Takeya pitcher cleaning

Just curious… How often do you folks clean the Takeya Soylent pitcher with soap?
For a long while now I’ve been disassembling everything and washing with soap before every daily prep… But on a 5 day trip a few weeks back I just rinsed the individual pieces before prep and that seemed to go fine. Now I’m wondering if I was too anal in the early days so I’m just doing the full soap routine every 3 or 4 days and just disassembling/rinsing the others… How often do you all clean with soap?

I can’t stand the Takeya pitcher; I currently use it to store random screws in, in my garage.

The pitcher I do use, I wash with soap once a week. (I use Soylent for 4 days a week)

I’ve always washed them after each use, but I have several and just stick them in the dishwasher until it’s full enough of pitchers and glasses to run.

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I clean with soap if it starts being difficult to get the grains out with hot water, usually once a week/if I keep a pitcher for 3 days. Mine is shorter with a wider lid and no fiddly parts: http://www.amazon.com/Nalgene-2121-0005-Wide-Mouth-Bottle-Polypropylene/dp/B003OBYW5G/

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I wash it by hand with hot water and soap after every use.

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Me too. I don’t see why not to use soap daily; it takes a few seconds extra. I shake the pitcher with warm soapy water in it, then disassemble the pitcher and rinse the suds out. Easy-peasy.

Every time I empty the Takeya, I fill it with hot soapy water, shake hard, then repeat a couple times with tap water to rinse it out.

I never bother to disassemble it or wash the parts separately. When it won’t seal properly I’ll take the gasket off the lid and clean it and the slot it fits into, but that’s as far as I go on cleaning separate parts.

I’ve never had a problem with this cleaning system.

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It usually depends. I normally make a full pitcher at night and then in the morning pour out the contents into different containers that I will use for my meals throughout the day. I then put hot water in the pitcher and shake hard and repeat about two times and let it dry. Then in the evening I start the process again.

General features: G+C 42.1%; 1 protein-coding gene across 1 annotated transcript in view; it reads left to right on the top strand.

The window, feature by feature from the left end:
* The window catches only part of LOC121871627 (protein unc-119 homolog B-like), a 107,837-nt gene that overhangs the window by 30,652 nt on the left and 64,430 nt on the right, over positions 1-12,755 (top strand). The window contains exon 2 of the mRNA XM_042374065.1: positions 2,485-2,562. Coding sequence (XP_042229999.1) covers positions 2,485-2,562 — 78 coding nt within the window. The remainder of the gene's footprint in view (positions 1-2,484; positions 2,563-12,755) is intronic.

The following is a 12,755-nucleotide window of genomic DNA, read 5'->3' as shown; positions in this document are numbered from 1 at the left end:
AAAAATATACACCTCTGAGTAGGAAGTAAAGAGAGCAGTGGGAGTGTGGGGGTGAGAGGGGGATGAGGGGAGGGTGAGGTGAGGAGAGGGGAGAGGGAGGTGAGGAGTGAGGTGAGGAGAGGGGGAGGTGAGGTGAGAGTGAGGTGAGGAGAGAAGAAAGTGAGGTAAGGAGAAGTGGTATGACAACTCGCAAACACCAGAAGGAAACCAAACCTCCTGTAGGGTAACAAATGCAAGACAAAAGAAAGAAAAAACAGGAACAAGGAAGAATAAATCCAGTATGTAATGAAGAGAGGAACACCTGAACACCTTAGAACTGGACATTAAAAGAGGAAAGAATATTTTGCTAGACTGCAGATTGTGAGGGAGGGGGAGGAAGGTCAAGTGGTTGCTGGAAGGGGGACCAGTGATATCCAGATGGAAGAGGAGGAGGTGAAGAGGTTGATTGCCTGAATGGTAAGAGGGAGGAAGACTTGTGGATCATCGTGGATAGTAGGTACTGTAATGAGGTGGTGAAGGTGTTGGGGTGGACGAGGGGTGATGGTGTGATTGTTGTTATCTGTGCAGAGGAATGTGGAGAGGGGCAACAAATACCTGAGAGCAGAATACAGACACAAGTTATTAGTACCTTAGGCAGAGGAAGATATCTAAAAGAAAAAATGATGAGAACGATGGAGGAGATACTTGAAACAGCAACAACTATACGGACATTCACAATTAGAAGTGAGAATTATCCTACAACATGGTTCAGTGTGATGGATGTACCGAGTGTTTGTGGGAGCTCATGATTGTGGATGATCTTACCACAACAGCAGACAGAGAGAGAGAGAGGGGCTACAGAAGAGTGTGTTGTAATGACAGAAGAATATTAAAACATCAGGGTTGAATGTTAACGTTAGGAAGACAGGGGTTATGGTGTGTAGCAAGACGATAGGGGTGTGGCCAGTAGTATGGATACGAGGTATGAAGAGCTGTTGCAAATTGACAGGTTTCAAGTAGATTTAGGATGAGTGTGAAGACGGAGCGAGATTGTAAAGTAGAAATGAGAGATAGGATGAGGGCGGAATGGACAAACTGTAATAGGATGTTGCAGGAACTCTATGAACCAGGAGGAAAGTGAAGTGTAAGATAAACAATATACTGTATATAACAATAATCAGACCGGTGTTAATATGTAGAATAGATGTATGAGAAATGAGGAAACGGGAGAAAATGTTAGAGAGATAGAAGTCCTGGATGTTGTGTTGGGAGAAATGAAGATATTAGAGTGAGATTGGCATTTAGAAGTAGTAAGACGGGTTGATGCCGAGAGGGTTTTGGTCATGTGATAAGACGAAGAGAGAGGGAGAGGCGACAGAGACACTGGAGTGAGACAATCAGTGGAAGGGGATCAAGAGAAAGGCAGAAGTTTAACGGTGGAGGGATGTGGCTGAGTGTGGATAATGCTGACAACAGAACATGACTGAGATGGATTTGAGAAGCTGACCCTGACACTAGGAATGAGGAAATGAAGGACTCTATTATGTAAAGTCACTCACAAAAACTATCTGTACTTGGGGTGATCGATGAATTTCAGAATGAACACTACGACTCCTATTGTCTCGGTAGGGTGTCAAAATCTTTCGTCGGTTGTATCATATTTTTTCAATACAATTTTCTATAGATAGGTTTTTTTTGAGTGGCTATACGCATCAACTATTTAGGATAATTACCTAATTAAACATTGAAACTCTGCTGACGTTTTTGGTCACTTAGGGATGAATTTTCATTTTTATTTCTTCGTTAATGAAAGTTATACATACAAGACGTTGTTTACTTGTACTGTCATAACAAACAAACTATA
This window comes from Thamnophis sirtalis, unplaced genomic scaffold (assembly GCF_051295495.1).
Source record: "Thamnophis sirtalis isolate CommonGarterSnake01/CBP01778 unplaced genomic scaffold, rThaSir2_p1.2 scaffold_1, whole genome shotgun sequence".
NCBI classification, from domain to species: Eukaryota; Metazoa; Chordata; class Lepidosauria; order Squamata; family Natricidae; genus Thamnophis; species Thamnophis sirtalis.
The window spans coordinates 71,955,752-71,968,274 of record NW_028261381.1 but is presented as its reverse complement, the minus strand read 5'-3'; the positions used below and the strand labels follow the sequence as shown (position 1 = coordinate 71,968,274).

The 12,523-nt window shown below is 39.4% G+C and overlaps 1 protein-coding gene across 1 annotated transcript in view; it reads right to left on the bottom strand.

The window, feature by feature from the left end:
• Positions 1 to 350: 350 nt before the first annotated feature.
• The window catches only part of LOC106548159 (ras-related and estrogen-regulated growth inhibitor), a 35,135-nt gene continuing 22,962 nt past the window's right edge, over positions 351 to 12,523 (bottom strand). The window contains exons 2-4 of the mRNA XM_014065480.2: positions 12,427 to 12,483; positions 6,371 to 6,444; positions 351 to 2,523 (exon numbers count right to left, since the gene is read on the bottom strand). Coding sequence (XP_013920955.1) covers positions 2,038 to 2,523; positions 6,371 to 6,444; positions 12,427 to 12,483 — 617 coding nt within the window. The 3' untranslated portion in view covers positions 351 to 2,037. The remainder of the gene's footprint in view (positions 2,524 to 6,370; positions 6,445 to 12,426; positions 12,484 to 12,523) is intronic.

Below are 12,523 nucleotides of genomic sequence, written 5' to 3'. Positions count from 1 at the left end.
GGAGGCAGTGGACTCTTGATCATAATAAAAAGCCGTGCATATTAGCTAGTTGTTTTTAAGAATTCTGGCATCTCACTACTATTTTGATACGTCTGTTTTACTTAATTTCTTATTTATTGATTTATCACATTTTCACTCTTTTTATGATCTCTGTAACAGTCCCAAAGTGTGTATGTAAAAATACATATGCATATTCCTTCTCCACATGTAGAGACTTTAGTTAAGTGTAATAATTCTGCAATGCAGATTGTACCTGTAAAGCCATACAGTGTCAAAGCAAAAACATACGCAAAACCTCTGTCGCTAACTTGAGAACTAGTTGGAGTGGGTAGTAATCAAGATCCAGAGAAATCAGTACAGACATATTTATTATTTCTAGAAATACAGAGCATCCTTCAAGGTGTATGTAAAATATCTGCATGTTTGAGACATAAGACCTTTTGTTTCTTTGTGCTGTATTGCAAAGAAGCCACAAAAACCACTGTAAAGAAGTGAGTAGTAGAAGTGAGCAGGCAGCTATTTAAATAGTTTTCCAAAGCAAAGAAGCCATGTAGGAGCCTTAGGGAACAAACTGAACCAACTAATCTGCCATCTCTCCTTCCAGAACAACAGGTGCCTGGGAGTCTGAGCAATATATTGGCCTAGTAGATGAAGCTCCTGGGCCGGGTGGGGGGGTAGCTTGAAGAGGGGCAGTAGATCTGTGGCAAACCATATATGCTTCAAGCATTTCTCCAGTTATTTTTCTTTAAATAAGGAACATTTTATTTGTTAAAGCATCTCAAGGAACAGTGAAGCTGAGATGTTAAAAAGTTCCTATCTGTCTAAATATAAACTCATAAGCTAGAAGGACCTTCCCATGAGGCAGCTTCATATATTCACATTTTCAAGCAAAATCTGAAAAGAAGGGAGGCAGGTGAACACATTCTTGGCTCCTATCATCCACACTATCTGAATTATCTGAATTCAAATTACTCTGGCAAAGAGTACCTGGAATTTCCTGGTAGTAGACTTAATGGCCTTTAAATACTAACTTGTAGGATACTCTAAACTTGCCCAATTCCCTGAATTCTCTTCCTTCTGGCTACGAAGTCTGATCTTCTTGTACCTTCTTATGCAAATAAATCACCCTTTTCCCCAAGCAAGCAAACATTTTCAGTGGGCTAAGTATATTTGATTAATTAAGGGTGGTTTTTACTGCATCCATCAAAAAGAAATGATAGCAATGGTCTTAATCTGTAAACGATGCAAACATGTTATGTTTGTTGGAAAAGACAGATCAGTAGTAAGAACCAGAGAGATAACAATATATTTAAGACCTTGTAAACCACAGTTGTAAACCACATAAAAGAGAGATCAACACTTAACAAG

I may wash the pitcher in the dishwasher once every week or two. The important thing is to make sure you get the parts that aren’t included in the rinse shake I mentioned above cleaned out. It may involve rinsing with hot water and then wiping with a paper towel.

I will mention that I have a small water cooler that has a hot spigot and that gives me a hot water source hotter than you can get from the sink normally.

I hand wash it with soap every batch, mostly because i did that with all the other dishes i used, but also i find it’s easier to wipe out the container then rinse it out (particularly the threads), and if i’m wiping, i might as well wipe with soap.

It’s probably fine to do it less often, but consider your source of water. Mine is fairly high in chlorine, so it disinfects reasonably well. It also means my soylent can last in the fridge longer then 2 days. Of course, it’s not the healthiest or tastiest thing for you either.

It’s not the greatest pitcher, but i do like that it’s tall and narrow. It allows for easier soylent measurements and fit’s well into my fridge. Of course, it wouldn’t of fit well in my previous fridge, so…